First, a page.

(iii)Hydrating Ingredients: Despite having oily skin, it’s essential to maintain skin hydration. Choose toners that contain hydrating ingredients such as glycerin or hyaluronic acid.

(iv)Mild Astringents: Some toners for oily skin contain mild astringents, such as witch hazel, which can help control oil and minimize pores. However, it’s crucial to avoid toners with harsh astringents that may cause irritation.

(v)Salicylic Acid: Salicylic acid is a beta-hydroxy acid (BHA) that is effective for oily and acne-prone skin. It helps exfoliate the skin, unclog pores, and control oil production. Look for toners with a lower concentration of salicylic acid for daily use.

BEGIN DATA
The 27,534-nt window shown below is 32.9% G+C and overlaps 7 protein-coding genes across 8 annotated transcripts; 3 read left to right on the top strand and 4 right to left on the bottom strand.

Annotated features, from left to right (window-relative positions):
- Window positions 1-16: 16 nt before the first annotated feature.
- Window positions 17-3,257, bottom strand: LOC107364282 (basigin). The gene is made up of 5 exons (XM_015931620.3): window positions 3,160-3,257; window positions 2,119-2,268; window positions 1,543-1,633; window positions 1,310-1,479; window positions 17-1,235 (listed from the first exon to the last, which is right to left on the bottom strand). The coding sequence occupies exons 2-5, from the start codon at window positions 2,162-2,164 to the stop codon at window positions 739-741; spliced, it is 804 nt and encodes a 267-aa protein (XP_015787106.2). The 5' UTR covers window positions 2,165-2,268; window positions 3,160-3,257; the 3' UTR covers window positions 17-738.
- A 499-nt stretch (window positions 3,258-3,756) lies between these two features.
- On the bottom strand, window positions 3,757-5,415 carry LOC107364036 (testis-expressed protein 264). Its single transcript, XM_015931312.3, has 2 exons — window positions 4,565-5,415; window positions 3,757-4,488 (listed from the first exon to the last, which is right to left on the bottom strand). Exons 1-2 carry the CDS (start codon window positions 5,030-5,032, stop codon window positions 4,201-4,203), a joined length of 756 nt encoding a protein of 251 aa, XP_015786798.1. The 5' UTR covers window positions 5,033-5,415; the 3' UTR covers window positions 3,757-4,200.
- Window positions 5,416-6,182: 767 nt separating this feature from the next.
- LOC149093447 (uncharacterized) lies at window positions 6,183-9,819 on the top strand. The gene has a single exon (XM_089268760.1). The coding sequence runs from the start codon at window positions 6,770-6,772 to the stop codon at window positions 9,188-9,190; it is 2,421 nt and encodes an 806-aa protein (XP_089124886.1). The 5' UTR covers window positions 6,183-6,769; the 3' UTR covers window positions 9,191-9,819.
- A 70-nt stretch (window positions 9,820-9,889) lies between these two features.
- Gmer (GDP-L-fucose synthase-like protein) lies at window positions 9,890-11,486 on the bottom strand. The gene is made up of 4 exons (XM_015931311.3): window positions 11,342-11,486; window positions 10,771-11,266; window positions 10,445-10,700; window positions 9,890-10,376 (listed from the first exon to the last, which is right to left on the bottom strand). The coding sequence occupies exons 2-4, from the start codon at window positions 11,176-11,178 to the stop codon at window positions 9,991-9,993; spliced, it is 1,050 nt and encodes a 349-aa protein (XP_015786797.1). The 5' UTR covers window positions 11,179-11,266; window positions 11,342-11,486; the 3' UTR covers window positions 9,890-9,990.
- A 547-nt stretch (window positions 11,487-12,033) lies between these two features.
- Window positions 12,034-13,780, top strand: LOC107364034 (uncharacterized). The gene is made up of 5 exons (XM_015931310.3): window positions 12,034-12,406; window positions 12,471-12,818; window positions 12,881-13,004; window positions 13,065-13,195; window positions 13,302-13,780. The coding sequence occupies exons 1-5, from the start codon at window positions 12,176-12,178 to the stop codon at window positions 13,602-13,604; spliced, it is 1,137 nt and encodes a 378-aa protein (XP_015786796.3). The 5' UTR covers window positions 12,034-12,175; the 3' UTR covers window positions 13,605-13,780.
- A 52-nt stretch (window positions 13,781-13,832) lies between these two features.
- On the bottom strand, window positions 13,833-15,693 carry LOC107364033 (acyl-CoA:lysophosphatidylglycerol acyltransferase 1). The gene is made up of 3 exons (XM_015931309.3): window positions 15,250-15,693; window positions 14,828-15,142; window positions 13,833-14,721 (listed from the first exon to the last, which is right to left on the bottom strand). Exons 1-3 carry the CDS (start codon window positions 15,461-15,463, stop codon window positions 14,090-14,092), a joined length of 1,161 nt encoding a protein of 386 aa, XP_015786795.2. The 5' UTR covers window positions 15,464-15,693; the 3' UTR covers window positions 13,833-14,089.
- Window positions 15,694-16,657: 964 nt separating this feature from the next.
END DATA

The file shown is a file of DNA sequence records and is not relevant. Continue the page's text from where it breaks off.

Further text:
(vi)Glycolic Acid: Glycolic acid is an alpha-hydroxy acid (AHA) that exfoliates the skin and helps improve its texture. It can be beneficial for oily skin but should be used in moderation.

(vii)Niacinamide (Vitamin B3): Niacinamide has anti-inflammatory properties and helps regulate sebum production. Toners with niacinamide can be suitable for individuals with oily skin.

(viii)Matte Finish: Look for toners that leave a matte finish on the skin. These formulations can help reduce shine and provide a smooth canvas for the rest of your skincare or makeup routine.

(ix)Tea Tree Oil: Tea tree oil has antimicrobial properties and can be beneficial for controlling oil and preventing breakouts. However, it’s important to use it in diluted form to avoid skin irritation.

(x)pH-Balanced Formulas: Toners with a pH-balanced formula are gentler on the skin and help maintain the skin’s natural barrier. Look for toners with a pH close to the skin’s natural pH, which is around 4.7 to 5.75.